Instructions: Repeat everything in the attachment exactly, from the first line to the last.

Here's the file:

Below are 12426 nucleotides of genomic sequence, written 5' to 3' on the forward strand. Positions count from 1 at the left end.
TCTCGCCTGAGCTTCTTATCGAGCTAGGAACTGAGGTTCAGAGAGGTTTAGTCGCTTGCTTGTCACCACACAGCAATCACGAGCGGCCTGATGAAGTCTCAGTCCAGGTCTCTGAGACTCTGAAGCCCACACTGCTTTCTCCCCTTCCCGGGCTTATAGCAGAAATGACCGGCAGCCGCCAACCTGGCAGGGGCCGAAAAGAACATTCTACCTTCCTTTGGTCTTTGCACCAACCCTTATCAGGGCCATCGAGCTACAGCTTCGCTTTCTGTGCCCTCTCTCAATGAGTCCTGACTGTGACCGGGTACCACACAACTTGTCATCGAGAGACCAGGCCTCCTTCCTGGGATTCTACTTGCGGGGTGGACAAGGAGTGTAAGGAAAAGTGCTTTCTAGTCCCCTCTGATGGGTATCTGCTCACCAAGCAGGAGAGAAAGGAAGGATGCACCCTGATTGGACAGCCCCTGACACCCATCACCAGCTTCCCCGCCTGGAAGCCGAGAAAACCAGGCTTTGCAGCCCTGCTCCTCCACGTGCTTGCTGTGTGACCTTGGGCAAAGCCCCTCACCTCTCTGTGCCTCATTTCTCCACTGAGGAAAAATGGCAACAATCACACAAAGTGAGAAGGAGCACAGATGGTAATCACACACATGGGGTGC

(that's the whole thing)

Below are 12426 nucleotides of genomic sequence, written 5' to 3' on the forward strand. Positions count from 1 at the left end.
TCTCGCCTGAGCTTCTTATCGAGCTAGGAACTGAGGTTCAGAGAGGTTTAGTCGCTTGCTTGTCACCACACAGCAATCACGAGCGGCCTGATGAAGTCTCAGTCCAGGTCTCTGAGACTCTGAAGCCCACACTGCTTTCTCCCCTTCCCGGGCTTATAGCAGAAATGACCGGCAGCCGCCAACCTGGCAGGGGCCGAAAAGAACATTCTACCTTCCTTTGGTCTTTGCACCAACCCTTATCAGGGCCATCGAGCTACAGCTTCGCTTTCTGTGCCCTCTCTCAATGAGTCCTGACTGTGACCGGGTACCACACAACTTGTCATCGAGAGACCAGGCCTCCTTCCTGGGATTCTACTTGCGGGGTGGACAAGGAGTGTAAGGAAAAGTGCTTTCTAGTCCCCTCTGATGGGTATCTGCTCACCAAGCAGGAGAGAAAGGAAGGATGCACCCTGATTGGACAGCCCCTGACACCCATCACCAGCTTCCCCGCCTGGAAGCCGAGAAAACCAGGCTTTGCAGCCCTGCTCCTCCACGTGCTTGCTGTGTGACCTTGGGCAAAGCCCCTCACCTCTCTGTGCCTCATTTCTCCACTGAGGAAAAATGGCAACAATCACACAAAGTGAGAAGGAGCACAGATGGTAATCACACACATGGGGTGC